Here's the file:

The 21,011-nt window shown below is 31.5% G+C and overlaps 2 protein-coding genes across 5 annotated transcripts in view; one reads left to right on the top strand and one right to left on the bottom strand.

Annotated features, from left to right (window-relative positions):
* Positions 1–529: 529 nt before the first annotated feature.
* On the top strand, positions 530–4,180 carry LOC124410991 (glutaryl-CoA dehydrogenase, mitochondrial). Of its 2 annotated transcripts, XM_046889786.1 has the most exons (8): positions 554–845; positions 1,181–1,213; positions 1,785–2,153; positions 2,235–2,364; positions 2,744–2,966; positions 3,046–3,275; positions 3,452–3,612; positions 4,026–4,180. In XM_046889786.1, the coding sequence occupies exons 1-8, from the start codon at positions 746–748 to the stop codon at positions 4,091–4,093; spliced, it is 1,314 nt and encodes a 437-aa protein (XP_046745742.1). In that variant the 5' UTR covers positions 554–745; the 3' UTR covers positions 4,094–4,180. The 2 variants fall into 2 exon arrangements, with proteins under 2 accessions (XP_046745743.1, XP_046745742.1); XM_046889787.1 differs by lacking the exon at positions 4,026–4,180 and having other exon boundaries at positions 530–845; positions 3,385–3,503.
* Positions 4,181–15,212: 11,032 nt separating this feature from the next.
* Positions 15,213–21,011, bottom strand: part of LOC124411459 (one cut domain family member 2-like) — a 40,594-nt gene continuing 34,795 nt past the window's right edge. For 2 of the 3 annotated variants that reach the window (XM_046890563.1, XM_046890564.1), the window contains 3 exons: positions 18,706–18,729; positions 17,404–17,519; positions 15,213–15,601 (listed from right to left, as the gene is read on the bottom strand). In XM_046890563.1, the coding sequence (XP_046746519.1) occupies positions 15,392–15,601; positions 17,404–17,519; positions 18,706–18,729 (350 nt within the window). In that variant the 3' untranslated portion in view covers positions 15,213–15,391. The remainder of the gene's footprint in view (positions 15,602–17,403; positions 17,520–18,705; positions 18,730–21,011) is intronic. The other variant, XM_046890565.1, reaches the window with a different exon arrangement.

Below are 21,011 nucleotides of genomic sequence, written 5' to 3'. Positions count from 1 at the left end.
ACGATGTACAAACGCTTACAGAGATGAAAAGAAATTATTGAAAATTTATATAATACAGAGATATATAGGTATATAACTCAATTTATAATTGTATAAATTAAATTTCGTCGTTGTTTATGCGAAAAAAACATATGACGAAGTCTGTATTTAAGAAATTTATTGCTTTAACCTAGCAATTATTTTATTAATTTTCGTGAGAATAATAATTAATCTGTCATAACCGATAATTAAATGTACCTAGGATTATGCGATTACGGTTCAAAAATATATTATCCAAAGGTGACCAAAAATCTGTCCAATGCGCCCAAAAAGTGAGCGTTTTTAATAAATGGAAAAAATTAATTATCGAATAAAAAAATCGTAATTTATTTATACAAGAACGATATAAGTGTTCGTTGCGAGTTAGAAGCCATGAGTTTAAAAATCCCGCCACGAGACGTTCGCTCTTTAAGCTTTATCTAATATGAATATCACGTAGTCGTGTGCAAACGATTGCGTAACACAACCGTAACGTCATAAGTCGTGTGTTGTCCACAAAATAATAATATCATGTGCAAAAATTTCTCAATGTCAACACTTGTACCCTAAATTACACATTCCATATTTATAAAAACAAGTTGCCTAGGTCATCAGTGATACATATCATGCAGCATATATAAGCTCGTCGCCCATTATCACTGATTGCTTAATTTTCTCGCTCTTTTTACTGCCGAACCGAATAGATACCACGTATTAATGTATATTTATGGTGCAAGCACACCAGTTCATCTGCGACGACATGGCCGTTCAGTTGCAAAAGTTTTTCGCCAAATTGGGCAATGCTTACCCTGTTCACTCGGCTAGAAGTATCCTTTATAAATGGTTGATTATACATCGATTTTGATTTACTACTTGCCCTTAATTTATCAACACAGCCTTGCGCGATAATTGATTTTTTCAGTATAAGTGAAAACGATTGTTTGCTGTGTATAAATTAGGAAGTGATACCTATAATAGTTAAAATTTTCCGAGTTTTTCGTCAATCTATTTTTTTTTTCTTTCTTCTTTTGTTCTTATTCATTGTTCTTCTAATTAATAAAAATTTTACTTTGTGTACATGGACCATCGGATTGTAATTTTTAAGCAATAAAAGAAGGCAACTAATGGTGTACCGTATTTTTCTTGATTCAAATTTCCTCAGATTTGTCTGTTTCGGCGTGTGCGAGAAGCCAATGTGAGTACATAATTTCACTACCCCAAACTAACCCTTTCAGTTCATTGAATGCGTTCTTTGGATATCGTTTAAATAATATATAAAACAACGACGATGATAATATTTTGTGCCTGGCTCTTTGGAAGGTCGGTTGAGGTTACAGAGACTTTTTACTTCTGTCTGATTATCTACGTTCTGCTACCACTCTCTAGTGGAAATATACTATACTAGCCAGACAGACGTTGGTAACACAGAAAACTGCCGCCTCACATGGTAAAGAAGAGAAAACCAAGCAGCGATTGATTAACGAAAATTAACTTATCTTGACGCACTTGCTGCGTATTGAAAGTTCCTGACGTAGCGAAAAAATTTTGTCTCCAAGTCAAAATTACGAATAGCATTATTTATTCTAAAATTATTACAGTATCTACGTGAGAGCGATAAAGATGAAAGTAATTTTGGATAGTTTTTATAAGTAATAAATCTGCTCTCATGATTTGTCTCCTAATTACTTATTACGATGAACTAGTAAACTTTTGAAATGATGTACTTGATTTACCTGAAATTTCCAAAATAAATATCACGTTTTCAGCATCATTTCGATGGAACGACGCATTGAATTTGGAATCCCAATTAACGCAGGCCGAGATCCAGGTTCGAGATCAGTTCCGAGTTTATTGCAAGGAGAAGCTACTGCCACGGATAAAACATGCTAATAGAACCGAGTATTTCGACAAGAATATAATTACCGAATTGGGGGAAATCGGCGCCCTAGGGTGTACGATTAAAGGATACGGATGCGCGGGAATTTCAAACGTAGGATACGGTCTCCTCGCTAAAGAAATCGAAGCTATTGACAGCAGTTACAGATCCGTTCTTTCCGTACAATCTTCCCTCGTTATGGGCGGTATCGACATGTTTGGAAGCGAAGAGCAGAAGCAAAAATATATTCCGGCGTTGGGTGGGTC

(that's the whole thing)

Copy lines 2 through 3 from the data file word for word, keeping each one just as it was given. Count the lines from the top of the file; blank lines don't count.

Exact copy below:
Annotated features, from left to right (window-relative positions):
* Positions 1–529: 529 nt before the first annotated feature.